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  • Kel Glaister

Parkour branding and misogyny

I’ve never seen the need for parkour brands. You want something cool on your t-shirt? Get a sharpie and draw it on there. And then get back to training. One of the attractions of parkour for me has always been that we don’t need kit; we don’t need to spend money. Right off the bat, parkour is more accessible to those in financially precarious situations, and less likely to be rampantly repackaged [1], like skateboarding and surfing have been (look into the calculated erasure of women skaters and surfers, if you’re interested.[2] ) In this way, parkour is potentially a site of resistance to the market and to late capitalism. This has always been its strength.

But, as it always does, the market has proven that all means of resistance can and will be recuperated, packaged and resold back to us. And so parkour brands are born: Etre Fort, Skochypstiks, Farang, Storror, Take Flight (hahah!), Novel Ways, Wefew, Air Wipp, and so on and so forth, all sell us products we don’t need. I am, of course, a grumpy leftie, and while it irks me a bit, but I don’t begrudge people founding these brands or people buying their products. Unless…

Unless those brands warp and abuse the principles that make parkour what it is. We’ve seen it before with Tempest and their ‘test footage’ for KFC, or with Red Bull and Betfreds sponsoring parkour/ freerunning competitions. And we see it again and again in parkour brands themselves using tired misogynist tropes in their videos, ad campaigns and social media. If parkour brands exist, we must hold them to a higher standard.

Now, I’m focussing here on sexism in parkour branding, and while it’s not as awful as in some other fields, I’d argue that’s simply because the field is smaller. For just two examples:

These are, admittedly quite old, but by no means the only ones. These are the starkest examples of objectification. Looking through just about any parkour brand’s lookbook or summer collection album on Facebook and you’ll find subtler examples- men climbing and jumping, while women pout listlessly into the middle distance [3].

The point is, these images are textbook cases of objectification- the women in are static, inert, powerless. Their faces are not shown, or dismembered, literally cut off by the framing. They are presented as passive sex objects for the (male) gaze. “The common thread running through all forms of sexual objectification is being treated as a body (or collection of body parts) valued predominantly for its use to (or consumption by) others.[4]”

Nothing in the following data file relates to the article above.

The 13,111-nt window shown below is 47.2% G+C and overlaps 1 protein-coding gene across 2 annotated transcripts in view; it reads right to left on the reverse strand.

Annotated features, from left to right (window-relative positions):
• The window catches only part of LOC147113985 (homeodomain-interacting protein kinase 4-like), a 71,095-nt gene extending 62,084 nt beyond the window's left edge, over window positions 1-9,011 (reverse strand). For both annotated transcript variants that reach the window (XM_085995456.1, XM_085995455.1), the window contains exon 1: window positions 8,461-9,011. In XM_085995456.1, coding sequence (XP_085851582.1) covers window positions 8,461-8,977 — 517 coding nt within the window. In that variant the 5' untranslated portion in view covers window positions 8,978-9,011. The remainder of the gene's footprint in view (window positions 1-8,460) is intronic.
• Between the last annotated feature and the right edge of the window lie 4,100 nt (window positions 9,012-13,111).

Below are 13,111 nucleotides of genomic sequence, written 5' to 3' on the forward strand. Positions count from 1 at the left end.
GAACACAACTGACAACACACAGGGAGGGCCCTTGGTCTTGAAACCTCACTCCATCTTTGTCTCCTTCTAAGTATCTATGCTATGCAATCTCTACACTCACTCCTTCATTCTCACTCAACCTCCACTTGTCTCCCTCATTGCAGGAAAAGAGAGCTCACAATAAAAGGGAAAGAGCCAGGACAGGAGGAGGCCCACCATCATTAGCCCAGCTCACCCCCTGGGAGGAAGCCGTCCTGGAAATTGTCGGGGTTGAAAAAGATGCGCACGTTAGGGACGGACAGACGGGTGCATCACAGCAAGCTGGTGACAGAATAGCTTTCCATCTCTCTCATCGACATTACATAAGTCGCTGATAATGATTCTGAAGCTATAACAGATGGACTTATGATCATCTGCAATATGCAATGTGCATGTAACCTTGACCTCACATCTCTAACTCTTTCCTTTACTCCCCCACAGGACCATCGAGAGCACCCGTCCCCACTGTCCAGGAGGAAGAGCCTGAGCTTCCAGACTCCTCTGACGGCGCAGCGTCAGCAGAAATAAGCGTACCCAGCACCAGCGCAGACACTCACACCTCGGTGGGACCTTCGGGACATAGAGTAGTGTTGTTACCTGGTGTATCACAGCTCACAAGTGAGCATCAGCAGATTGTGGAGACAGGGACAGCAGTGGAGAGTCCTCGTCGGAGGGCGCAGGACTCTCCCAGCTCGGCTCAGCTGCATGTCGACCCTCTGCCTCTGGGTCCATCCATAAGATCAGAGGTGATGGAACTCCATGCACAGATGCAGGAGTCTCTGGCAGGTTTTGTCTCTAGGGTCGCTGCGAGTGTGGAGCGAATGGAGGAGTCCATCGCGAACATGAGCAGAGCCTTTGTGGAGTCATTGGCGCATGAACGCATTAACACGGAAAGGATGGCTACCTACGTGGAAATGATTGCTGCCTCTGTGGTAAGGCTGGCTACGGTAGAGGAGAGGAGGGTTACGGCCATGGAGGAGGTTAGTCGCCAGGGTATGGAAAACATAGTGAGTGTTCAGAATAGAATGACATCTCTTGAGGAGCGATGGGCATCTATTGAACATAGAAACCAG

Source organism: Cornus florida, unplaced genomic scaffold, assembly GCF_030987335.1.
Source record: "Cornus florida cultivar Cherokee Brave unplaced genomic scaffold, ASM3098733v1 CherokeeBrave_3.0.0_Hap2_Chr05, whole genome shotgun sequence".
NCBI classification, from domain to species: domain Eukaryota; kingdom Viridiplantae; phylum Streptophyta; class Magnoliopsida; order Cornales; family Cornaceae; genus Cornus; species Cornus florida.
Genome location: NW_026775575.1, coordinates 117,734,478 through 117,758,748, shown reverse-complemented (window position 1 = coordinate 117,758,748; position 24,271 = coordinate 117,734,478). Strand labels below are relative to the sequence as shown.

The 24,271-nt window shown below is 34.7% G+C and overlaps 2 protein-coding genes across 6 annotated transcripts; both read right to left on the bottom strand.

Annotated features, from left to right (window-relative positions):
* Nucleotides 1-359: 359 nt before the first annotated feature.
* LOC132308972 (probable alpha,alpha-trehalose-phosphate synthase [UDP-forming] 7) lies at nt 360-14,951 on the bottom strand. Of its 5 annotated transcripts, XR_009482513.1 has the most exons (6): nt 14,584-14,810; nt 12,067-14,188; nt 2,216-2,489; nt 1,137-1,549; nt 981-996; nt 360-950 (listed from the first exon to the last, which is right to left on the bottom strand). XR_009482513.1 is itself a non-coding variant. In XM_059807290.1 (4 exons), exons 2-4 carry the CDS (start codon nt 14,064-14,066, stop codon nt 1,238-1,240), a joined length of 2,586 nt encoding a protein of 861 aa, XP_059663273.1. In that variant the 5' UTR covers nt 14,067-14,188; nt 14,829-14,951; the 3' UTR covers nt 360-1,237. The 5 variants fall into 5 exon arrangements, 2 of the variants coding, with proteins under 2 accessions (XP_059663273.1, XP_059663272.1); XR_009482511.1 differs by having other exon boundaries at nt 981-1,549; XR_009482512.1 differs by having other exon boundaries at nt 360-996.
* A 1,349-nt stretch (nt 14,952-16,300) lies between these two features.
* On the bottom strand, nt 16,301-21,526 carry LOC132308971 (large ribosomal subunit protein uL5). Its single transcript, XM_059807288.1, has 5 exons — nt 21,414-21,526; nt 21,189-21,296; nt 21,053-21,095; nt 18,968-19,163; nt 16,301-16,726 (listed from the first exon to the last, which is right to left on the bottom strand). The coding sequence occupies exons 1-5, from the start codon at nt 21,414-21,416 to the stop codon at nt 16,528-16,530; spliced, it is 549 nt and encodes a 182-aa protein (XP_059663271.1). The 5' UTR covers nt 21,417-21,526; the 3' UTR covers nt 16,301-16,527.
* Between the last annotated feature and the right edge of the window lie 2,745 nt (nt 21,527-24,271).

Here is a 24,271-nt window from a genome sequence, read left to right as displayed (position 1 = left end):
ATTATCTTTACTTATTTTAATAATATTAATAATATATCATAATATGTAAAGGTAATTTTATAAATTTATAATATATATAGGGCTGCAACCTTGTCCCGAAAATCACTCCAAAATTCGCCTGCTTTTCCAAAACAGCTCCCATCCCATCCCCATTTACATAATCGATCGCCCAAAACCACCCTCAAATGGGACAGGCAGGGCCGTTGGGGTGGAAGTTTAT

It’s cheap, unnecessary. It’s also harmful.

I’m sure some will be thinking that this argument is simply prudish. That these brands are just using sexy images of pretty girls: where’s the harm, they’re sexually empowered women, boys will be boys, yada yada yada. This is not simply about showing some skin- I train in booty shorts when it’s hot, I’m regularly topless on the beach and have been reported to Facebook’s ‘community standards’ keystone cops more than once. This is not about censoring shows of skin or of women’s sexuality; this is about the recuperation of female sexuality for the male gaze, through blatant objectification.

Use of misogynist, objectifying imagery in parkour branding is dangerous, because objectifying imagery does psychological harm to women and femme folk (and to men as well.) “Beyond the internal effects, sexually objectified women are dehumanized by others and seen as less competent and worthy of empathy by both men and women. Furthermore, exposure to images of sexually objectified women causes male viewers to be more tolerant of sexual harassment and rape myths. Add to this the countless hours that most girls/women spend primping and competing with one another to garner heterosexual male attention, and the erasure of middle-aged and elderly women who have little value in a society that places women’s primary value on their sexualized bodies.”[5] Images like these “sell women and girls a hurtful lie: that their value lies in how sexy they appear to others, and they learn at a very young age that their sexuality is for others.”[6] When brands make and distribute misogynist objectifications of women, it sends a harmful message that women are not welcome in parkour unless they are sexy, sexually available, and passive or mute. These images, in parroting back tired and lazy sexist motifs of mainstream advertising, attempt to align parkour with dominant gender norms. These are norms th